By gender, support was 85% among women and 71% among men.

    The National Popular Vote bill would guarantee the Presidency to the candidate who receives the most popular votes in all 50 states (and DC).

    Every vote, everywhere, would be politically relevant and equal in presidential elections.

    When the bill is enacted by states possessing a majority of the electoral votes– enough electoral votes to elect a President (270 of 538), all the electoral votes from the enacting states would be awarded to the presidential candidate who receives the most popular votes in all 50 states and DC.

    The bill has passed 31 state legislative chambers in 21 small, medium-small, medium, and large states, including one house in AR, CT, DE, DC, ME, MI, NV, NM, NY, NC, and OR, and both houses in CA, CO, HI, IL, NJ, MD, MA, RI, VT, and WA. The bill has been enacted by DC, HI, IL, CA, NJ, MD, MA, VT, and WA. These 9 jurisdictions possess 132 electoral votes– 49% of the 270 necessary to bring the law into effect.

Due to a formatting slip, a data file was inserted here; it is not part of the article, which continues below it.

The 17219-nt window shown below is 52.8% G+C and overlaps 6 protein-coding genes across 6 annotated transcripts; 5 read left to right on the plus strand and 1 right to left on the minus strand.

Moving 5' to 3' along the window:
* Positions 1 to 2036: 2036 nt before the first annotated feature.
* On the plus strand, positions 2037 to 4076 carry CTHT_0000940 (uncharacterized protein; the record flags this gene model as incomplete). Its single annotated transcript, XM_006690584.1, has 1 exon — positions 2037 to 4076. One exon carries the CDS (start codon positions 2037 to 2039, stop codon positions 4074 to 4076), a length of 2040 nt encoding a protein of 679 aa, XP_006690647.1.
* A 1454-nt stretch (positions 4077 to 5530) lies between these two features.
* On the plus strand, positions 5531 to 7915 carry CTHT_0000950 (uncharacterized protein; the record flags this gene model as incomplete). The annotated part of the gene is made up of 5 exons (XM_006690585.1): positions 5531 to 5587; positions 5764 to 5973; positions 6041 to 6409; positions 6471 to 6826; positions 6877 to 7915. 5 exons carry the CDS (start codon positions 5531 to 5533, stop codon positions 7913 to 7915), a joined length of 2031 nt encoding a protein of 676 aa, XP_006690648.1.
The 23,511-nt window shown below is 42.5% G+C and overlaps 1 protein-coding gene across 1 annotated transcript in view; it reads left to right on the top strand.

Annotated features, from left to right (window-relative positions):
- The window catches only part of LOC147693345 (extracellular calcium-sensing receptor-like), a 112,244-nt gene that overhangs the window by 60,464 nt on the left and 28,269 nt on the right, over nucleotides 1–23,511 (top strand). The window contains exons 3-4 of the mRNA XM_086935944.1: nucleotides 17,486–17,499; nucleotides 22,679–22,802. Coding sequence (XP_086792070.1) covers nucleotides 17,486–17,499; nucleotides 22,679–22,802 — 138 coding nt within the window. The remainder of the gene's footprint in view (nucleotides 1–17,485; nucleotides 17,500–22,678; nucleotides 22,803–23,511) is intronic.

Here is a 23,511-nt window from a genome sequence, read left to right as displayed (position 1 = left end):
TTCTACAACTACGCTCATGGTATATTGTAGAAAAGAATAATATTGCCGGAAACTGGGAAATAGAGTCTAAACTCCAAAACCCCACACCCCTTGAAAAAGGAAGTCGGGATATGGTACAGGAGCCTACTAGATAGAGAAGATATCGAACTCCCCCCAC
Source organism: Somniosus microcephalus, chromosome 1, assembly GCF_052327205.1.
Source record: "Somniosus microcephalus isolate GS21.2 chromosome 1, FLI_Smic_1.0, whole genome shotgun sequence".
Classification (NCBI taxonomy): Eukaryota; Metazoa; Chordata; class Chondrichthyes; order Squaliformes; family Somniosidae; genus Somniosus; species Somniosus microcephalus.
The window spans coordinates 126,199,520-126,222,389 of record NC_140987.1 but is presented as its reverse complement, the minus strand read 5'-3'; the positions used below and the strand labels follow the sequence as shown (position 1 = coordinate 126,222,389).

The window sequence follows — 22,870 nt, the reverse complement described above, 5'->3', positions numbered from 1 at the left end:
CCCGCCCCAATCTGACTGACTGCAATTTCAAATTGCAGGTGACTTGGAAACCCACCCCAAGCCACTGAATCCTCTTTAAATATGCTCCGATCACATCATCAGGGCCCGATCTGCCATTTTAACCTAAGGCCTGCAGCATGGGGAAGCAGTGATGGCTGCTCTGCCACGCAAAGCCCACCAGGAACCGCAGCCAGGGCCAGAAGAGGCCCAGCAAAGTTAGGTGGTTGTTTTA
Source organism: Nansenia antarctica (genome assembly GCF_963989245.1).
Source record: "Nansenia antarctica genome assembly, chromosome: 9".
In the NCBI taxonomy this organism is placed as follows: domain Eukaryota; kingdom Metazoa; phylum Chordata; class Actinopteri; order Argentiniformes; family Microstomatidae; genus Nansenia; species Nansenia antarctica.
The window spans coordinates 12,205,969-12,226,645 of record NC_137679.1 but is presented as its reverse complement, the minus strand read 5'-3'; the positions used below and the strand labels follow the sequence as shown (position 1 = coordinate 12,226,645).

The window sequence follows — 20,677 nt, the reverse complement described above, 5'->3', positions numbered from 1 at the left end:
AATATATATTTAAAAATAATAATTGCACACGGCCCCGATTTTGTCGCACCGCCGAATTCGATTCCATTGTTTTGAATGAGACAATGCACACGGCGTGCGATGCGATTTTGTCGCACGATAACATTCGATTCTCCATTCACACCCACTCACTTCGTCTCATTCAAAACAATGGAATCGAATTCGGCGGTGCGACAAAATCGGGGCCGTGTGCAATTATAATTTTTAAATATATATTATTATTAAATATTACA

NationalPopularVote.com

    oldgulph

    September 13, 2011 at 7:04 pm

  4. We utterly disagree on the effects of per-district apportioning of electoral college votes but completely agree on removing the electoral college et al. The only difference in our position on the latter is that I don’t think it will happen any time during my lifetime unless we have another civil war or a coup by the military that followed the playbook of Turkey’s past coups.

    jonolan

    September 15, 2011 at 4:07 pm